If we look into the facts of how the government runs itself since Reagan, you can see the slow creep of National government taking over the responsibilities that were the States and the individual.  How to police it's criminals, how to teach and watch your children, how you work and ultimately how you die.  The continued heavy-handedness of federal government can only be reversed if "We The People" want to make it so.  As we allow our elected officials such wide notions by continuously reelecting them, we have in essence given them the charter to oppress all the citizens of this nation in one way or another.

    We allow national speed limits, we allow laws against groups, we allow unfettered access to our communications, we allow shown corruption to continue.  Why? Because we are concerned about falling house prices, gas prices, the boogie man that wants your children, Al Quieda(sp!), global melt-down.  All of which have been created by the government in (so far) successful attempts to cull the lot of us into believing that this was not a Republic based on the rights of individuals over that of a Monarch.  That we must have their guidance to live safe, happy, and productive lives.

    We are no longer the land of the Free.  All that is missing are the barcodes, and swastika's.

    Let us hope that our choices over the next 8 to 10 years prove us to be a people that value our freedom, and not that of a population willing to give up those certain inalienable rights...


    You're a man after.... (none / 0) (#8)
    by kdog on Wed Jul 23, 2008 at 12:13:42 PM EST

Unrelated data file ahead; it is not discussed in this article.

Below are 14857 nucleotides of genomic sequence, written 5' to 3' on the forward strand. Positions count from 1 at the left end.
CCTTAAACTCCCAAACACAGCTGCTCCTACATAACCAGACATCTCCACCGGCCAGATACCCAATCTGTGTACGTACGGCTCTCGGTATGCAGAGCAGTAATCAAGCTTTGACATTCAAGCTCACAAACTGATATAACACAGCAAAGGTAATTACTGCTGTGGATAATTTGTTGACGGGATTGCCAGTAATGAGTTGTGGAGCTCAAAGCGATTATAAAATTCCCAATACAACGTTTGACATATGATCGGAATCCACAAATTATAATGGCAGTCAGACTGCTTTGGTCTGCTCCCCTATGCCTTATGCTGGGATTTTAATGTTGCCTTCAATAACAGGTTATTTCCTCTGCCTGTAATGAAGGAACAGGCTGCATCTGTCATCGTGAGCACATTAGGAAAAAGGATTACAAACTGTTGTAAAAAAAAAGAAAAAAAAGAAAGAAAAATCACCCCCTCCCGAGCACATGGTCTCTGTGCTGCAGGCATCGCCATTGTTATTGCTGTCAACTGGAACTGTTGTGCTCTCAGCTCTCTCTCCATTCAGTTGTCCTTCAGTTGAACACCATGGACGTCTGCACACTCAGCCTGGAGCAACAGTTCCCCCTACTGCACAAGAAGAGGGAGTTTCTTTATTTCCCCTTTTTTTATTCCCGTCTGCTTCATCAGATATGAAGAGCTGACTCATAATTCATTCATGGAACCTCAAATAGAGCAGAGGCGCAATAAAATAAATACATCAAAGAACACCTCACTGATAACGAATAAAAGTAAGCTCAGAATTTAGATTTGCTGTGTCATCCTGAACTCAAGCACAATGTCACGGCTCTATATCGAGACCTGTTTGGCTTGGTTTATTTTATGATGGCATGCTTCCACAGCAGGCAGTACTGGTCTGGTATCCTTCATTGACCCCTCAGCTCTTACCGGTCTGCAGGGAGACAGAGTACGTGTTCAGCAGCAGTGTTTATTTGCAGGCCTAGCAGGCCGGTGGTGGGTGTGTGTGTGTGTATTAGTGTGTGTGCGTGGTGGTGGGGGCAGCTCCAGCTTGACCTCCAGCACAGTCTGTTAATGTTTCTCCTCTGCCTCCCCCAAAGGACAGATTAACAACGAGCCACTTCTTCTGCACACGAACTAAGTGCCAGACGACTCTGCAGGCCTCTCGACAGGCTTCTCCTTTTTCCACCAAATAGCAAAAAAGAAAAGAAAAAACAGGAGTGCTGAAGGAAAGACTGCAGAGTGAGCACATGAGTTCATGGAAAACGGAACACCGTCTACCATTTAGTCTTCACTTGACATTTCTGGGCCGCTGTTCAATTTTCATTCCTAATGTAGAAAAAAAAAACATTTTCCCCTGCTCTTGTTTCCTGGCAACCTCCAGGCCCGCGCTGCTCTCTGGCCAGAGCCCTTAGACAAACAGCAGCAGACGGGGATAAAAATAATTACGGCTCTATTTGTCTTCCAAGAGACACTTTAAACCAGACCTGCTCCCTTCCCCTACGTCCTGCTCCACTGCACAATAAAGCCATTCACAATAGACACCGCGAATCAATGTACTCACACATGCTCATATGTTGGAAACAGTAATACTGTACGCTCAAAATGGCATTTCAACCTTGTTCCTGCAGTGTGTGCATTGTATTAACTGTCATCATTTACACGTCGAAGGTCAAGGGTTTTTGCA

me own heart brother.

    I fear the preservation of liberty is not on the top of most people's wish list, people prefer their "safety", their "security", their "protection from harm"...and will throw glorious freedom under the bus at the soonest opportunity for false promises of safety and protection.

    Short-sighted, panic driven thinking at its worst.  "Gasp, their is objectionable (to some) material on the internet!  Big Brother protect us!"  

    What a bunch of pansies we are...unwilling to make the effort to protect ourselves and our own, we'd rather outsource to eager tyrants in benevolent clothing.


    Trying to think a step or so down the line... (none / 0) (#1)
    by EL seattle on Wed Jul 23, 2008 at 02:23:55 AM EST
    What about cell phones and other personal devices?

    Younger and younger kids are getting their own phones, and the phones are becoming more and more web-capable.  Will all of the service providers offering filtering as part of the account?  Or will parents have to ride herd on these different gizmos as well as the family's home computer?

    Well (none / 0) (#2)
    by Steve M on Wed Jul 23, 2008 at 06:05:33 AM EST
    as a parent, I'm pretty sure I wouldn't buy my kid an Internet-capable phone unless I was fine with them having access to the Internet.

    The main reason younger kids get phones is so they can call home in an emergency.  Now, maybe Internet access will become like cameras someday in that it will be difficult to locate a phone without it, but we'll have to see about that.


    monitoring cell phones (none / 0) (#7)
    by Turbulent Confusion on Wed Jul 23, 2008 at 11:38:23 AM EST
    isn't that what parenting is all about though?  the care and maintenance of one's children?  These are the true values lost.  When you allow someone else to teach your children, and "protect" them, you are allowing the ultimate programming of future generations to the will of the Police-State.

    Yes.... (none / 0) (#9)
    by kdog on Wed Jul 23, 2008 at 12:22:01 PM EST
    it is a parent's responsibility...but that takes effort.  Hard work.  Time.

    Easier just to hand the internets over to Big Brother to censor.  We can trust them...lol.


    Oh, no! (none / 0) (#3)
    by mwb on Wed Jul 23, 2008 at 06:53:12 AM EST
    "... and is therefore an ineffective means of protecting children, who will simply view foreign porn rather than American porn..."

    There's a buy American ad lurking in their somewhere.